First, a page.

The Legend of the Abbot's Way

The Legend of the Abbot's Way


Long, long ago, in the reign of Edgar the Peaceable, the country of Dumnonii and the region of Dartmoor was ruled by a great chief named Ordulf, the brother-in-law of the King.

This man was a veritable giant, was also a good man and a well beloved chief.  He was filled with a great desire to do something very special to honour his god.

One bright starry night, as he was standing on top of one of the Tors, Ordulf saw a column of fire shining in the valley of the Tavy.  He realised that this was a sign that he should build a monastery to the glory of God in that particular place.

An immense Benedictine monastery was founded and dedicated to St Mary and St Rumon.  This became known as Tavistock Abbey.  At that time there were other Abbeys and monasteries around the borders of Dartmoor, but the wealthiest and most important of them were Buckfast Abbey, Plymstock Abbey and Tavistock Abbey.  The monks of these abbeys were on friendly terms and often exchanged visits, making long journeys on foot across Dartmoor to do so.

Between Buckfast Abbey and Tavistock Abbey lay a wide stretch of wild bleak moorland with areas of treacherous bog, high tors and fast flowing streams but across this stretch was a well worn track winding between the tors, fording the streams and skirting the bogs.  This track was the one trodden by the monks on their frequent visits.

After many years of friendship a quarrel broke out between the monks of Tavistock and Plymstock, and Walter, the Abbot of Tavistock set off for Plymstock hoping to resolve the quarrel.

Almost as soon as the Abbot had gone, four of the monks who had long resented the Abbot’s authority and the austere life they led, decided to make the most of his absence.  Whilst the other monks were concerned with work within the abbey, the mutinous monks spent their time feasting and drinking.  When they had exhausted the Abbot’s wine cellar, they purchased more wine from Buckfast Abbey to replenish their stocks.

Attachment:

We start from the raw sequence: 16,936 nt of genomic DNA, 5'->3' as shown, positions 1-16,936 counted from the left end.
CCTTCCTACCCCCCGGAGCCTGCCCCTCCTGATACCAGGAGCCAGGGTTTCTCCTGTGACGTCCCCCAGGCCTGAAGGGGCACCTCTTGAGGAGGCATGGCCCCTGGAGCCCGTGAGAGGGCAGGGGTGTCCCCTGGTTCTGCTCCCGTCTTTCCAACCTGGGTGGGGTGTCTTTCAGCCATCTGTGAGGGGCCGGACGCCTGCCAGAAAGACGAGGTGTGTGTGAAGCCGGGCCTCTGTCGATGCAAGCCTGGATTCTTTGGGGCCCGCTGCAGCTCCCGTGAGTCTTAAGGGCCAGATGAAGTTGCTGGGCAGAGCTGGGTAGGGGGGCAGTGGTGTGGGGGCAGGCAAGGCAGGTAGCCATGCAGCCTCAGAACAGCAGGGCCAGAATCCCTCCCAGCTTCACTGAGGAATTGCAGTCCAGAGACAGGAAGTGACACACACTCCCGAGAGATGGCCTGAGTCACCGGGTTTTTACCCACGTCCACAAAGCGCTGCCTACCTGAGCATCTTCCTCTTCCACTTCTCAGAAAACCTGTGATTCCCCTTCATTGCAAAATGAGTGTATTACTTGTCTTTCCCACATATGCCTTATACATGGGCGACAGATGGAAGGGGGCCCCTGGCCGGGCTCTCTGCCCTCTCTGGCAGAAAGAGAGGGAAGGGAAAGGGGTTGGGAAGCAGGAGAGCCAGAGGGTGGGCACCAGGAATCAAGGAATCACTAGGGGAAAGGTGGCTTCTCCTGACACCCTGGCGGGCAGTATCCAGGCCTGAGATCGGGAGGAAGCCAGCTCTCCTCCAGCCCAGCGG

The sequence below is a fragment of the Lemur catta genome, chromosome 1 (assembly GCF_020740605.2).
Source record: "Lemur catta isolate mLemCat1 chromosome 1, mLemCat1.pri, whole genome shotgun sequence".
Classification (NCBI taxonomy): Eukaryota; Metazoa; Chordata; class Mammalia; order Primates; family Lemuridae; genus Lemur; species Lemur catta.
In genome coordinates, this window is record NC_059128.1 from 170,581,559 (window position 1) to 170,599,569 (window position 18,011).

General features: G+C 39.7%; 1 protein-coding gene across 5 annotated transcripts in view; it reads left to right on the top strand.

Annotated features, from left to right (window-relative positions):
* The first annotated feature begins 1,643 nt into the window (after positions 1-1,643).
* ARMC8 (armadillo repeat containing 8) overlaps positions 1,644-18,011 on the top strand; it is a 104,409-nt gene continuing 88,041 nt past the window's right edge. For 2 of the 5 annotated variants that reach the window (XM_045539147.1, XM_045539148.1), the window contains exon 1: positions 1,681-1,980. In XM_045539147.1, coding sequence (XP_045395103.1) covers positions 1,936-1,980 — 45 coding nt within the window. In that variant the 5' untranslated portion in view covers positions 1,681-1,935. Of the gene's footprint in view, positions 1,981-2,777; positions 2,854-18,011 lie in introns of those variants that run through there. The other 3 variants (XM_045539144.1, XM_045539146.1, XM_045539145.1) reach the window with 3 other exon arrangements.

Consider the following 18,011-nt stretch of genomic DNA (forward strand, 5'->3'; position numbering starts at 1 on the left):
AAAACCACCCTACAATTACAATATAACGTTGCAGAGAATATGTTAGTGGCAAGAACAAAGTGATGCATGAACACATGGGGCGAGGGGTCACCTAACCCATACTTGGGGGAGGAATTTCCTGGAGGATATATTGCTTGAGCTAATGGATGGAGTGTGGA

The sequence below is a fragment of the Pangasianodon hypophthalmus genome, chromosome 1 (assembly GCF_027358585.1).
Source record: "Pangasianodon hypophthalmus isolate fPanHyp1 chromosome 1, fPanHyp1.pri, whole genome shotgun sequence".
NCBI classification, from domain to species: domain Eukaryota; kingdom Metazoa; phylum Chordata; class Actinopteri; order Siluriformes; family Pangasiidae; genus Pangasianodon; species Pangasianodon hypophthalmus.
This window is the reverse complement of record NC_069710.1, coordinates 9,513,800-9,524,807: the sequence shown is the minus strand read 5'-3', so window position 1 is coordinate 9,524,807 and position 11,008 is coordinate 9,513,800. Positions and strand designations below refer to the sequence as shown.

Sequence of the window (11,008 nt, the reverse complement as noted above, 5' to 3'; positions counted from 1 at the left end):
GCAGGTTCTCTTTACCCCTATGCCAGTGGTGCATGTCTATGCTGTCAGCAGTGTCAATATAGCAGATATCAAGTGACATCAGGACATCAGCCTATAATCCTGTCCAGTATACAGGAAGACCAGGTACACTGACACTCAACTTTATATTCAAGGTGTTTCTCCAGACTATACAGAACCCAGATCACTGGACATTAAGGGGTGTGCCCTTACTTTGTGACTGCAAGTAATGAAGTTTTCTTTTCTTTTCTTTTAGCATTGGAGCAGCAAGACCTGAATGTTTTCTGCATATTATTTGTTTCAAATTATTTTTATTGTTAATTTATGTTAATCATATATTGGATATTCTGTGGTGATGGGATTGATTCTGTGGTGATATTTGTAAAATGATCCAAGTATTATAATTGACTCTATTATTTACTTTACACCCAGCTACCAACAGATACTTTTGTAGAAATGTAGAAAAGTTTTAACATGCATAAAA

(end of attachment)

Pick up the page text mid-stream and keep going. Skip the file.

Before long they received word that Walter the Abbot had patched up the quarrel with Plymstock and had set off for the Scilly Isles to inspect Abbey property there.  On hearing this the wicked monks once more resumed their riotous living and merry-making.  Among these wicked monks was one called Milbrosa who, whilst under the influence of drink, entered the Abbey church, took the costly silver communion vessels from the altar and sold them to a band of wandering gypsies.  When sober, Milbrosa realised the enormity of his crime and was filled with fear and remorse at the sacrilege he had committed.  He confessed his crimes to his companions and implored their help to recover the sacred vessels.

One of the four suggested that they visited a rich old Jew, the owner of a blowing house, and persuade him to lend them money.

Blowing houses were places where tin was smelted and, as they were arriving they saw the old Jew leaving with a heavily laden pack horse.  They suspected that it was either tin, which was very valuable, or possibly even gold which was even more valuable and, filled with greed, decided to ambush the old Jew and rob him.  Taking a short cut, they concealed themselves at a place when they knew the old Jew would have to pass and when he arrived, leapt out and overpowered him.